Adult adipose mice, high fat diet-fed (HFD) mice, anterior hypothalamus-lesioned obese mice and genetically obese mice, were injected daily with thyrotropin releasing hormone (TRH). The treatment provoked a mobilization of triglycerides in the peripheral blood, a decrease of leptin and a loss of body weight. The weight loss did not depend on TSH-mediated stimulation of thyroid hormone secretion with consequent metabolic hyperthyroidism. The levels of blood cholesterol were not affected or even suppressed. Even at a very high dosage TRH did not affect the obesity of genetically obese mice. The ubiquitous tripeptide TRH may thus constitute a key element in the hormone-controlled regulation of body weight and fat stores in the adult and aging body.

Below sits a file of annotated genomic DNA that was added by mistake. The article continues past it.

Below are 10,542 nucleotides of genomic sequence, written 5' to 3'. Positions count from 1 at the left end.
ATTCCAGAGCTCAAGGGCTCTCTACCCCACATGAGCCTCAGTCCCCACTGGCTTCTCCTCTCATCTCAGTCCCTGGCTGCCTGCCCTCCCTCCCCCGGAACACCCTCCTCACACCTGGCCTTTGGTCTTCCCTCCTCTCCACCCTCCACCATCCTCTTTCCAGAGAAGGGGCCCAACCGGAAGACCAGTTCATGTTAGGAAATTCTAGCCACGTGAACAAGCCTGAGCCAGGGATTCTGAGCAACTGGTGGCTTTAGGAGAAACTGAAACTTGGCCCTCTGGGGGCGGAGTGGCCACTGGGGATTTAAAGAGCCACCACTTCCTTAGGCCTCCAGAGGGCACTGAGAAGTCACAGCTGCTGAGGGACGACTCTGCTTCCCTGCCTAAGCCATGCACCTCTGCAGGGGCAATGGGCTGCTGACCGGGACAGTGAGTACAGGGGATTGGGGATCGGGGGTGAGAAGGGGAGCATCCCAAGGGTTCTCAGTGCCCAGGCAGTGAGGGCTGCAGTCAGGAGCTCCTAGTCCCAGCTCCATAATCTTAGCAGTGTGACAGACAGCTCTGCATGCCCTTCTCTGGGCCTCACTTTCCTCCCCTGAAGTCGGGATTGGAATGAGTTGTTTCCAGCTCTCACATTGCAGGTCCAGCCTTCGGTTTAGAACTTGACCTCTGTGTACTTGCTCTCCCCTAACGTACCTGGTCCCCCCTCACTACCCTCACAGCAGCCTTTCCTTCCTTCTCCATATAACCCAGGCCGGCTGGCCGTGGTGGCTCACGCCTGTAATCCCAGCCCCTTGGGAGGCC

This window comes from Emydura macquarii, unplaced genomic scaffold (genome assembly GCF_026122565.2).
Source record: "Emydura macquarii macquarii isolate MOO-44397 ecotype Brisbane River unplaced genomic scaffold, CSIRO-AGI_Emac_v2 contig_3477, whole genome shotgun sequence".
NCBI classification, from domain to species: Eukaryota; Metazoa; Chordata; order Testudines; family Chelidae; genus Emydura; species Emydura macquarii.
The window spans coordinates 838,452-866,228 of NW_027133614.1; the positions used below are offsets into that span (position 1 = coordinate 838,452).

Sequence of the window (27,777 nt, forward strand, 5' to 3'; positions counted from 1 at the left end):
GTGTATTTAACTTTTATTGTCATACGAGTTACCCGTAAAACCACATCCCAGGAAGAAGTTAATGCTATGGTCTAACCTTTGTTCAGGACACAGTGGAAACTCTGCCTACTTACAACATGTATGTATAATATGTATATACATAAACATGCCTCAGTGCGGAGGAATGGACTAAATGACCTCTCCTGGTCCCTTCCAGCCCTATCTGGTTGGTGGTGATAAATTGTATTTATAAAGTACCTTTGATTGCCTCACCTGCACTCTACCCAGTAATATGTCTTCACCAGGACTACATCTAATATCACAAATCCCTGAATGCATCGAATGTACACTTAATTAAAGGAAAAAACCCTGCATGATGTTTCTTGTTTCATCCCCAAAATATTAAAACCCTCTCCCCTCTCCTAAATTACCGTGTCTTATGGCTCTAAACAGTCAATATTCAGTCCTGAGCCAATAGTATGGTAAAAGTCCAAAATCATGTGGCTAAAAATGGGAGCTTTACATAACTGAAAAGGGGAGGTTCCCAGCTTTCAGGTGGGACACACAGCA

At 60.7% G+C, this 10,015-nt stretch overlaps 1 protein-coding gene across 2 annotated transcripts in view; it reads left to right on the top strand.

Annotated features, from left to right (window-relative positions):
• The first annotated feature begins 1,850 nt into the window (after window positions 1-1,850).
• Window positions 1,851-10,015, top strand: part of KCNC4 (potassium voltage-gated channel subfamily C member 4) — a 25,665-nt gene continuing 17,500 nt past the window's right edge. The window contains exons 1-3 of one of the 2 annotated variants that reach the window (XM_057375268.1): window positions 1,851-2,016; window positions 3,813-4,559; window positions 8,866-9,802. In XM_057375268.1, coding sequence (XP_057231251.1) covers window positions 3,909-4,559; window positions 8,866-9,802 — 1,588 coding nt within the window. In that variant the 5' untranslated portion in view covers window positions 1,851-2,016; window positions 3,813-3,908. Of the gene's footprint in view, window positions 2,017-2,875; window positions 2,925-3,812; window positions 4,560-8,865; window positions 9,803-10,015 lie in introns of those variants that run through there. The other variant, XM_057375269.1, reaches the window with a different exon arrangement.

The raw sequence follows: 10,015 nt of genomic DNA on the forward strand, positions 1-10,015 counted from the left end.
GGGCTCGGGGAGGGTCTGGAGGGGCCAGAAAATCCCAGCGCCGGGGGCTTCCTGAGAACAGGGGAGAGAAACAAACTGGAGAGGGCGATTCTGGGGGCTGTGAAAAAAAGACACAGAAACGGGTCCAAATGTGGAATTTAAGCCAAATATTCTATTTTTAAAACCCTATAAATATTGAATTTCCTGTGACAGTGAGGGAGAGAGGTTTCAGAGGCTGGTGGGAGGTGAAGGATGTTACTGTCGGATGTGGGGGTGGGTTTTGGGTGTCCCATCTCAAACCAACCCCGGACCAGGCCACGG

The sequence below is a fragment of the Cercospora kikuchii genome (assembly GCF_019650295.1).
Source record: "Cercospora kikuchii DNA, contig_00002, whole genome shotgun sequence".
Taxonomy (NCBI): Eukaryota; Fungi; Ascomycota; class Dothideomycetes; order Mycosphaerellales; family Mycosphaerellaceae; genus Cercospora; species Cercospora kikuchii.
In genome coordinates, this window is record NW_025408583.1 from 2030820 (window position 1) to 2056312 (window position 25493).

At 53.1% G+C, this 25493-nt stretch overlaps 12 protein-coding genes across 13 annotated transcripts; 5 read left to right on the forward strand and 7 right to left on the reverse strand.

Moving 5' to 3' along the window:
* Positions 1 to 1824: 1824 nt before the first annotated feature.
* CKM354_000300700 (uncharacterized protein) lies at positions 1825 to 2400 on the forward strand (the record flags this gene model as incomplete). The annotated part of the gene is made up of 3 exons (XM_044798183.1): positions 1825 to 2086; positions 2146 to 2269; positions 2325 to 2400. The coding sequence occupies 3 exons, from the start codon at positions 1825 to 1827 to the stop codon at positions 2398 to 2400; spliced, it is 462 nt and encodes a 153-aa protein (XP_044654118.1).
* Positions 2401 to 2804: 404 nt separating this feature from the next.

Keywords: Thyrotropin releasing hormone, lipids, thyroid function, leptin, body weight, food intake, aging, triglycerides, hyperthyroidism, thymolytic-immunosuppressive effects, intraperitoneal (ip) route, anterior hypothalamic area (AHA), adiposity, halothane, narcosis, thyroxine (T4), triiodothyronine (T3), Free Fatty Acid (FFA), obesity, cholesterol levels, adipose, adipocytes, neuropeptide-Y (NPY), hypothalamic arcuate nucleus (ARC), paraventricular nuclei (PVN), homeostasis, phenotype, hypothalamic obesity, protein kinase, cylglycerol, Langerhans islets of the pancreas, amylase, pineal-hypothalamic-hypophysis axis, energy-adapting biochemical processes, thermoregulation, melatonin, hormonal cyclicity, homoeostasis, adipocyte-derived hormones
Rights & PermissionsPrintExport